Taking steps toward normalcy: Gabbard gets closer to an average teenager's life following collapse
PERHAM, Minn. - With the most significant change of his life ready for the silver screen, teammates say Perham guard Zach Gabbard is living the life of a local celebrity.
It was nearly six months ago when Gabbard, 17, collapsed during a game at Dilworth-Glyndon-Felton from cardiac arrest.
His story captured the region and eventually the entire state. Today, his story will be part of a movie titled, "For Three" chronicling the Perham boys basketball team's season.
"He's constantly with us, and one time he was at one of my track meets and people from other towns knew who he was," said teammate Mike Wiskow, who will be a senior next season. "People would come up to him and shake his hand, tell him he's an inspiration and walk away. We'd ask him if he knew those people and he said, 'No.'"
Attempts to reach Gabbard and his family by The Forum were not successful.
Upon returning home from a Twin Cities hospital, Gabbard started becoming a familiar face around Perham - again.
He's been seen at Perham baseball games hanging out near the dugout with basketball teammates such as Jordan Bruhn and Jordan Cresap, whose father, Dave, is the team's head coach.
Often described as a friendly, easygoing guy, Gabbard's appeal has struck a chord with many in the area, said teammate Mark Schumacher.
"He hangs out with different people every day," Schumacher said. "He talks with a lot of people and people want to hang out with him. I haven't seen him in five or six days because he's been so busy with other people."
Anyone that's had a chance to talk with Gabbard can still hear the effect the cardiac arrest had on him.
He speaks softly, yet his voice carries a heavy somewhat raspy tone.
The last time Gabbard got a lot of exposure came in Minneapolis, when he was wheeled out to center court of the Target Center before a state tournament game.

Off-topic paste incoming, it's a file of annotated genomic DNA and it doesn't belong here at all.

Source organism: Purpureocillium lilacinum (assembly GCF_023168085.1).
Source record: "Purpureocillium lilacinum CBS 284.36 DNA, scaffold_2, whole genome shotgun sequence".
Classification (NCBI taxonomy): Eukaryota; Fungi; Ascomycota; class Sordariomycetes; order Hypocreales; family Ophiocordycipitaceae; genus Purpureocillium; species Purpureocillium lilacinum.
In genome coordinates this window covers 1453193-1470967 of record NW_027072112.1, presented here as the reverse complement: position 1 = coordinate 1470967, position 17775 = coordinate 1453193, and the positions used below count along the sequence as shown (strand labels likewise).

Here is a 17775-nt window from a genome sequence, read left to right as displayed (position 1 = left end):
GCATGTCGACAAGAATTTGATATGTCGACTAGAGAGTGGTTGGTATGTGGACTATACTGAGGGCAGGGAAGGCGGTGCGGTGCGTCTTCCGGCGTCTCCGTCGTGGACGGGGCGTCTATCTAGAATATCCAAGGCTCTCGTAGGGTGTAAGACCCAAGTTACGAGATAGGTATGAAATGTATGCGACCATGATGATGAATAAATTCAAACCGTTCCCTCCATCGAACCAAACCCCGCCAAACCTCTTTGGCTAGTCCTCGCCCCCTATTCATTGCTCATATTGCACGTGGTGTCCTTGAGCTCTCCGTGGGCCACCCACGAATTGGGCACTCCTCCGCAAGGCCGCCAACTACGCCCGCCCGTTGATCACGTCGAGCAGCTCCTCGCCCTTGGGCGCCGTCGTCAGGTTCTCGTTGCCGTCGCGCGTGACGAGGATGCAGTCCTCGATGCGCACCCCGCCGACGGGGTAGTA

At that time, he was able to walk, but it was limited.
Now, he's able to walk around without any problems.
"Over the Fourth, we were at Detroit Lakes every day," Bruhn said. "We were even going to dances in Fargo."
Going to dances and seeing friends is just part of any average teenage life, a sign that things are becoming normal for Gabbard.
But there are still distinct characteristics that prove he isn't back to being the same teenager that he was prior to the accident.
An example would be those trips to Fargo. Bruhn said driving through Glyndon, where Gabbard's collapse, occurred can be a challenge at times.
"When he goes through D-G-F, he's fine with it, and sometimes, he's not," Bruhn said. "It brings up memories of that night and that it happened."
The incident itself has been talked about by Gabbard and his teammates.
Bruhn said he and Gabbard talked about the night of his collapse only once. Gabbard asked Bruhn and a few teammates what happened.
So they showed him the TV news clips of what happened.
Those same clips will be in the movie, which debuts tonight in Perham.
"His emotions change from day to day," Bruhn said. "Some days he's looking forward to it and some days he's not, because of the D-G-F part. That's going to be the toughest part of the movie."